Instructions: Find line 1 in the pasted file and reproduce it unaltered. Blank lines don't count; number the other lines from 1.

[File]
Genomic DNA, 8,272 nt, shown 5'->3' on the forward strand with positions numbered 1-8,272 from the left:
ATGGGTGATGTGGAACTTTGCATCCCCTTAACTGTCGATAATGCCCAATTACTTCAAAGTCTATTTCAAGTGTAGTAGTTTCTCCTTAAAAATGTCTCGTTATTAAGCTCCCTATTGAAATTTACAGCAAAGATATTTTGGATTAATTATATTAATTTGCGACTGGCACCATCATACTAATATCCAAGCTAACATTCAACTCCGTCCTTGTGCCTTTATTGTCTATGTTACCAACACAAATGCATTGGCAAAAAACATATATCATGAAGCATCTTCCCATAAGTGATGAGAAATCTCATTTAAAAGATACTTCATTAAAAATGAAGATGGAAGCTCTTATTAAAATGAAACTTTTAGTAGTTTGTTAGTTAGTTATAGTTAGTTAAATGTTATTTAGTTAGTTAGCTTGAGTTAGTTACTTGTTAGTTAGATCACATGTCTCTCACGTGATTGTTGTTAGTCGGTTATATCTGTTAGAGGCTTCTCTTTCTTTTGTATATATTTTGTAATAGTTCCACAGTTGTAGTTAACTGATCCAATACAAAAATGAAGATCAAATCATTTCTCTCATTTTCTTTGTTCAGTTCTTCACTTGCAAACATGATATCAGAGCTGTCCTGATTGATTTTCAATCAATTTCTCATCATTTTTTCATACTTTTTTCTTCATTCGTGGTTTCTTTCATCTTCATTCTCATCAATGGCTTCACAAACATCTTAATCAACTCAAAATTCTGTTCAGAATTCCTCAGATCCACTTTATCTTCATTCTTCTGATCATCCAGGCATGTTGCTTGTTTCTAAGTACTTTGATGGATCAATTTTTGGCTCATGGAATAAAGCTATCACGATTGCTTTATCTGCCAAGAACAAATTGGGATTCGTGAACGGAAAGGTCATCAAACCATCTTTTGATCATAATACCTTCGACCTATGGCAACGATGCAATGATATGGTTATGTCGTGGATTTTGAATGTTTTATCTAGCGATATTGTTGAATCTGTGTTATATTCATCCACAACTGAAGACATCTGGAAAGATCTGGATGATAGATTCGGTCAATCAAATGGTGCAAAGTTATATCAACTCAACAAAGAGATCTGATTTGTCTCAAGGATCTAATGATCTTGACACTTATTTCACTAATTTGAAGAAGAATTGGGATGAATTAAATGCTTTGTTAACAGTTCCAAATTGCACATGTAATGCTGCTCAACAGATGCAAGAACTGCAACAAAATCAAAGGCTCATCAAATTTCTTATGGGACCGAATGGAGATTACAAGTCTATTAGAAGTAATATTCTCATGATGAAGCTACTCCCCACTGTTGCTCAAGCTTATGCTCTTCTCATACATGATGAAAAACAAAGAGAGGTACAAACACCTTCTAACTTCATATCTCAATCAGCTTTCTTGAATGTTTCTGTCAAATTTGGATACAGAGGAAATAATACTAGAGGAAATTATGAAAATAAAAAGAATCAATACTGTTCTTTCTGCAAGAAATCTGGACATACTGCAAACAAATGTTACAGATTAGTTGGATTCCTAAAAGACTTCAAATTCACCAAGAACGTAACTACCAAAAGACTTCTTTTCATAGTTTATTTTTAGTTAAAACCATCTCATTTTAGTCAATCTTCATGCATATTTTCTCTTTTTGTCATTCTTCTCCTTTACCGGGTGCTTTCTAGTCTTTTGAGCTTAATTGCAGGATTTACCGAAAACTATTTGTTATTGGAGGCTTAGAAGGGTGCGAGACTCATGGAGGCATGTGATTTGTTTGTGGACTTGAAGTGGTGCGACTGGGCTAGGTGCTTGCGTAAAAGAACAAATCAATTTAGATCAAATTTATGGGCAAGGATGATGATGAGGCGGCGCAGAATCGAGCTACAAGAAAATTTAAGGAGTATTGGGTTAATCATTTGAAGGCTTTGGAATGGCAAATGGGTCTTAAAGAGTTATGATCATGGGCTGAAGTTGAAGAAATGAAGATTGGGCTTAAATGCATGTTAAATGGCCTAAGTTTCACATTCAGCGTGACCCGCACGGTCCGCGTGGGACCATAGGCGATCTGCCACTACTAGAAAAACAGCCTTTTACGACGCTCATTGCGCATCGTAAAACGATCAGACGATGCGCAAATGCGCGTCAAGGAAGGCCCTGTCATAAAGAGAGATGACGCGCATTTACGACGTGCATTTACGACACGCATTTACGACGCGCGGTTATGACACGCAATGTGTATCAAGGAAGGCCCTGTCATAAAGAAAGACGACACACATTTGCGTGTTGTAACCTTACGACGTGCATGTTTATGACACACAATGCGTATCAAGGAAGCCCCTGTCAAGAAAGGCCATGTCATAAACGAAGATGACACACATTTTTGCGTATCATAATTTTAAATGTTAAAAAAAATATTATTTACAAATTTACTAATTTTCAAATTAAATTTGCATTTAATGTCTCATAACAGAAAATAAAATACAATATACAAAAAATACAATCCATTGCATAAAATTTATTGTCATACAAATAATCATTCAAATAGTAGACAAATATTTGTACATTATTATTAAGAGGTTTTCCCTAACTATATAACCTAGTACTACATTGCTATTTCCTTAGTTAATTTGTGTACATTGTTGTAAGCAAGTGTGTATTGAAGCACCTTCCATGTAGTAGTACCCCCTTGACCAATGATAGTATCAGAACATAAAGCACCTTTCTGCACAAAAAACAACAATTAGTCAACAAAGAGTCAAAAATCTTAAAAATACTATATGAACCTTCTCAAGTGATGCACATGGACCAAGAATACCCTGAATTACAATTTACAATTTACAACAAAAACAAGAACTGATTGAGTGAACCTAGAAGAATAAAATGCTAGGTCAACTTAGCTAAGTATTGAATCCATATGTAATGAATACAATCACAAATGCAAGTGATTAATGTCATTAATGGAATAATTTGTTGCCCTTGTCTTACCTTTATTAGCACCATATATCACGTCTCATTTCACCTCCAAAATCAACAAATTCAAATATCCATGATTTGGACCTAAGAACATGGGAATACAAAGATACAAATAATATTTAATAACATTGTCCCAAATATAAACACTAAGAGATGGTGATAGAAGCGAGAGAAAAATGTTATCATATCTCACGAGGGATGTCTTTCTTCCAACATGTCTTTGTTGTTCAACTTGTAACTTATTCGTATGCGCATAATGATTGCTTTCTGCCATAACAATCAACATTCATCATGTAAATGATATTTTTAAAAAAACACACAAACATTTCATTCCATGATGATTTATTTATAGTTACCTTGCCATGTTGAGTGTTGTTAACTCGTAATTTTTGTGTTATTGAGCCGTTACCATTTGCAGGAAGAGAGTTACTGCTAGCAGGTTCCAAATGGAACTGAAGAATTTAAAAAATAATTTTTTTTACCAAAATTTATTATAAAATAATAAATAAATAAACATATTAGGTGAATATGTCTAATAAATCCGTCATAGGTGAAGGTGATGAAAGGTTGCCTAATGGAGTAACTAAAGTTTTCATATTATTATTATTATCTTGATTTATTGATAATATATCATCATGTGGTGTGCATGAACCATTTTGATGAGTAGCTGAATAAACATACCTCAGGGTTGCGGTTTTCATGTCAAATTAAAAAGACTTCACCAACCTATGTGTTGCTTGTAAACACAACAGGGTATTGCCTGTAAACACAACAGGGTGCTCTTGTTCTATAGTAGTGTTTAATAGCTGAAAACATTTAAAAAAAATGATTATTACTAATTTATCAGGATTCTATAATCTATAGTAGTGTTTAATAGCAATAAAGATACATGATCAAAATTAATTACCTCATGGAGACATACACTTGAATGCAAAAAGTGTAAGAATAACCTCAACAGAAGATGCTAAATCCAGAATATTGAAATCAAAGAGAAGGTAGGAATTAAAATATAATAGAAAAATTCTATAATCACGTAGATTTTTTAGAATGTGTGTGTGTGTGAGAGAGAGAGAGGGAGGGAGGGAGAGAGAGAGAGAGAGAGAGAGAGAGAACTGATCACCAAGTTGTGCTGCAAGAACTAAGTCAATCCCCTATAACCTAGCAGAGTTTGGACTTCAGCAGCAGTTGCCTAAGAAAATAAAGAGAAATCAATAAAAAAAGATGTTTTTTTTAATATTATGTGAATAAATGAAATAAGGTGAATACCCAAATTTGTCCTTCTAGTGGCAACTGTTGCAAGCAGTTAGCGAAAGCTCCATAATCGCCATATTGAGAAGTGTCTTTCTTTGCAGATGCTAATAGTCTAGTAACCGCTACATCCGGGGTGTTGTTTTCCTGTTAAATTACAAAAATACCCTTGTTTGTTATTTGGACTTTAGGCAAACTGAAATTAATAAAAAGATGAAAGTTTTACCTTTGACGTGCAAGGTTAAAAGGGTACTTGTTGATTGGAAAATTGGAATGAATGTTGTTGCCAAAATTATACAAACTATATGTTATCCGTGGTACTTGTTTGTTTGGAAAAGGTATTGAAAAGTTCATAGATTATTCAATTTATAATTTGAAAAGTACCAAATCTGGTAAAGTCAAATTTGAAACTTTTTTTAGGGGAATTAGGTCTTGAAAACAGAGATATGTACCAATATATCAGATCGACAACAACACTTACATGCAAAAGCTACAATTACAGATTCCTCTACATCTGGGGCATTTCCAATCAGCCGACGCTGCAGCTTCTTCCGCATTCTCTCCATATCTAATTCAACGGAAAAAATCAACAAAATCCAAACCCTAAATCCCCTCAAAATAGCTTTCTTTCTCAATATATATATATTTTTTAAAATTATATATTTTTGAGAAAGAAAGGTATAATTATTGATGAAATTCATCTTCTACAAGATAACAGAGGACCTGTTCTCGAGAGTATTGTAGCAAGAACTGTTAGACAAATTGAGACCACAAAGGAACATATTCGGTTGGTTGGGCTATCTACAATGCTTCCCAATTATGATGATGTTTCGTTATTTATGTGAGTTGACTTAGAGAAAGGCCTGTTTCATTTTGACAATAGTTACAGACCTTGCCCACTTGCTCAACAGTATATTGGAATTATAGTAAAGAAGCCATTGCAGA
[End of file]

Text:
Genomic DNA, 8,272 nt, shown 5'->3' on the forward strand with positions numbered 1-8,272 from the left: